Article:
The European Parliament yesterday (13 December) adopted a resolution, with a majority of 71%, that calls for the resignation of Martin Selmayr, the former right-hand man of Commission President Jean-Claude Juncker whose rushed promotion earlier this year was criticised as “a coup-like action”.
Juncker’s former chief of staff was promoted to the post of secretary-general of the European Commission last February, seizing a position considered to be one of the most influential in Brussels.
But the swift and unexpected move prompted widespread criticism from observers and Parliament that internal rules had been bent and that transparency standards were not abided by.
Last May, the European Ombudsman Emily O’Reilly opened a probe into Selmayr’s promotion. In a report published last September, O’Reilly concluded that the EU executive had failed to follow internal procedures in promoting Juncker’s chief aide, and by doing so undermined public trust in the EU civil service.
In Strasbourg yesterday (13 December), MEPs approved a resolution approving O’Reilly’s work, saying that “the Commission failed to respect the principles of transparency, ethics and the rule of law in the procedure it used to appoint Martin Selmayr as its new Secretary General”.
Lawmakers said they “strongly regret” the Commission’s decision to confirm Selmayr as its new Secretary-General, “disregarding the extensive and widespread criticism from EU citizens and the reputational damage caused to the EU as a whole”.
“Selmayr must resign as Secretary-General,” the Parliament resolution concludes, calling on the Commission “to adopt a new procedure for appointing its Secretary-General, ensuring that the highest standards of transparency, ethics and the rule of law are upheld”.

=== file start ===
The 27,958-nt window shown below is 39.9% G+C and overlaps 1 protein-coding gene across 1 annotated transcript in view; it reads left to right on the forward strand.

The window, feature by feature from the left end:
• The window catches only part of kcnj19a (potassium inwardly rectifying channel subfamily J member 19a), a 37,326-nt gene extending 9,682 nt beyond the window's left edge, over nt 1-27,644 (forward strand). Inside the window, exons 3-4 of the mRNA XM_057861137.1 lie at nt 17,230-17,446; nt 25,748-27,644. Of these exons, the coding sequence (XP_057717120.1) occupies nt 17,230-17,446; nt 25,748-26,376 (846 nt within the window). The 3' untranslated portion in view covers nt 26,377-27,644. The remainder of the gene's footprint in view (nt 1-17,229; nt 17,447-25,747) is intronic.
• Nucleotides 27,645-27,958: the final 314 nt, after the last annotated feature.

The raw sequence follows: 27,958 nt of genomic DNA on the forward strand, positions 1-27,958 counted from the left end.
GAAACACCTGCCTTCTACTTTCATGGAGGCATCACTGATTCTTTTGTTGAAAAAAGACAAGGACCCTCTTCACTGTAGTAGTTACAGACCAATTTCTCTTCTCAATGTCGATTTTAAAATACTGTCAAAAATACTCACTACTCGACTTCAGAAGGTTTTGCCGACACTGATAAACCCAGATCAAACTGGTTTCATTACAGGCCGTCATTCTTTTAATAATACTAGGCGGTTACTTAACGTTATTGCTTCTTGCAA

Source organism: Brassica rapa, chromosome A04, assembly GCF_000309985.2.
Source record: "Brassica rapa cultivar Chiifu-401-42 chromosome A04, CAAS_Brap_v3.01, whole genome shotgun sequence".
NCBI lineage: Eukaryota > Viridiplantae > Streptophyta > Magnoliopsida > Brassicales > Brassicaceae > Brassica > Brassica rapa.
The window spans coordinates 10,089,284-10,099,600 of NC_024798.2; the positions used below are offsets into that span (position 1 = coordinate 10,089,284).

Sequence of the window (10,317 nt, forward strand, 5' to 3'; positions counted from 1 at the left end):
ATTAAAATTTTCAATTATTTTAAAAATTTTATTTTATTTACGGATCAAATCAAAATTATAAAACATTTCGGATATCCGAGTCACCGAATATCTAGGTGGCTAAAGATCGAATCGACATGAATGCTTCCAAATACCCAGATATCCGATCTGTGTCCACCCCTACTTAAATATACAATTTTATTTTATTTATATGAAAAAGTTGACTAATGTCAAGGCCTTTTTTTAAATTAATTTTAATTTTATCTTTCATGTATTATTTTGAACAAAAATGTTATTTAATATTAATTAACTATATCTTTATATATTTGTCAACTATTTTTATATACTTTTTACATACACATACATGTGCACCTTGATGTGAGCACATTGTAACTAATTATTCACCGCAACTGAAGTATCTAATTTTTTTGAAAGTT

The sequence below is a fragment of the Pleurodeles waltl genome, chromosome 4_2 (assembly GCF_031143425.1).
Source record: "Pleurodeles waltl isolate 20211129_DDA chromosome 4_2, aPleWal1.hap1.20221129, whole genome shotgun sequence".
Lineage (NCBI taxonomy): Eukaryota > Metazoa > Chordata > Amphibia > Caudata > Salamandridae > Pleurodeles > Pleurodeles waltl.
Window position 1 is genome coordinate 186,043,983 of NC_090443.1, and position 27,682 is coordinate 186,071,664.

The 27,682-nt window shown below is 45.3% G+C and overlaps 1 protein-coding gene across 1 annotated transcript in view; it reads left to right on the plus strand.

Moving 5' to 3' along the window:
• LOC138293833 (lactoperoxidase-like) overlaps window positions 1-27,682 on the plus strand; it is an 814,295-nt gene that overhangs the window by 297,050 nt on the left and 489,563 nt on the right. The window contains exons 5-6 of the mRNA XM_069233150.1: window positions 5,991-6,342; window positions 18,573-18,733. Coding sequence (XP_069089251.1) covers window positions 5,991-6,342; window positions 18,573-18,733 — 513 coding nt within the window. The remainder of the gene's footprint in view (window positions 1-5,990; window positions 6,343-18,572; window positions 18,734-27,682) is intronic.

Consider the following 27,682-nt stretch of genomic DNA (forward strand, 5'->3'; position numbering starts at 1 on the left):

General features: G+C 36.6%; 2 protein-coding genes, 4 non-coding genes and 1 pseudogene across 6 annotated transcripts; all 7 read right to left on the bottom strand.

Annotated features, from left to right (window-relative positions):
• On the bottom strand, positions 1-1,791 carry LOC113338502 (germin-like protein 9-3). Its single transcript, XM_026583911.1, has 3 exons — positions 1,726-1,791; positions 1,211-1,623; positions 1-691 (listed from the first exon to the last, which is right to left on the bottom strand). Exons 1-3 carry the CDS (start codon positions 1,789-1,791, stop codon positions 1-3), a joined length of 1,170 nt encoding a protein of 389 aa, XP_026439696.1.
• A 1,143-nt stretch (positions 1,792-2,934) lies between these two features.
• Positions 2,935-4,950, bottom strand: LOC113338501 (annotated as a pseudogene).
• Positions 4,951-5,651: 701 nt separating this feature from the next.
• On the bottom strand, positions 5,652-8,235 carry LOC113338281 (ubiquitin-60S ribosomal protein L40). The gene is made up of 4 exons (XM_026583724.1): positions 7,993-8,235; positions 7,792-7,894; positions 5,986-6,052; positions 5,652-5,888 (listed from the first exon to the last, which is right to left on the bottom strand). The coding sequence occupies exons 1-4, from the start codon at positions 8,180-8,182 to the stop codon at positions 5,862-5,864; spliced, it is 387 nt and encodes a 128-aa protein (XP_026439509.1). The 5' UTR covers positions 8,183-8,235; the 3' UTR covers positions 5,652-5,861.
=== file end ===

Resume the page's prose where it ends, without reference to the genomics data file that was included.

— Aidan O'Sullivan (@aidanosullivan) December 13, 2018
“The Commission created an artificial sense of urgency to fill the post of Secretary-General in order to justify not publishing a vacancy notice,” the resolution says, referring to the Ombudsman’s inquiry. The selection procedure was organised “not to fill that role directly, but to make Mr Selmayr Secretary-General in a rapid two-step appointment,” MEPs said.
The resolution also recalls that the Ombudsman found four instances of maladministration in Selmayr’s appointment “due to the Commission’s failure to follow the relevant rules correctly, both in letter and spirit”.
368 MEPs (71%) voted in favour of Selmayr’s resignation, while 135 abstained (26.1%) and 15 (3%) voted against. Of the 15 votes against, 13 are from the centre-right European People’s Party (EPP) to which Juncker and Selmayr are affiliated. Two are from the anti-EU group Europe of Nations and Freedoms (ENF).
Among those who abstained, the vast majority are also from the EPP. The centre-right group in the European Parliament advised its MEPs to abstain but 22 rebelled and voted in favour of Selmayr’s resignation.
Selmayr is attending the two-day EU summit ending today.
Brilliant photo from Brussels by AP Photo/Alastair Grant: Theresa May chats with the Dutch and Belgian prime ministers while Macron and Merkel embrace and whisper off to the side. Martin Selmayr looks on pic.twitter.com/bdYWgfDyr3
— Jon Stone (@joncstone) December 13, 2018
Juncker held a brief press conference on Thursday evening, after the first day of the EU summit currently taking place in Brussels. Journalists were allowed only two questions, a move that was widely interpreted in the press room as an attempt to avoid questions about the Parliament resolution on Selmayr’s appointment.
Before O’Reilly’s intervention in the Selmayr affair, MEPs had criticised the “coup-like” promotion of the Commission’s secretary-general, but had stopped short of asking the decision to be reversed.
When the Ombudsman’s report was published, the Commission said it didn’t share her analysis. The defence line of the EU executive at the time was that it had mustered “unprecedented transparency” in answering concerns over Selmayr’s appointment.
In reply to questions from journalists, the Commission kept quoting an April statement by Günther Oettinger, the EU Commissioner responsible for budget and human resources, who was the MEPs’ interlocutor throughout the affair.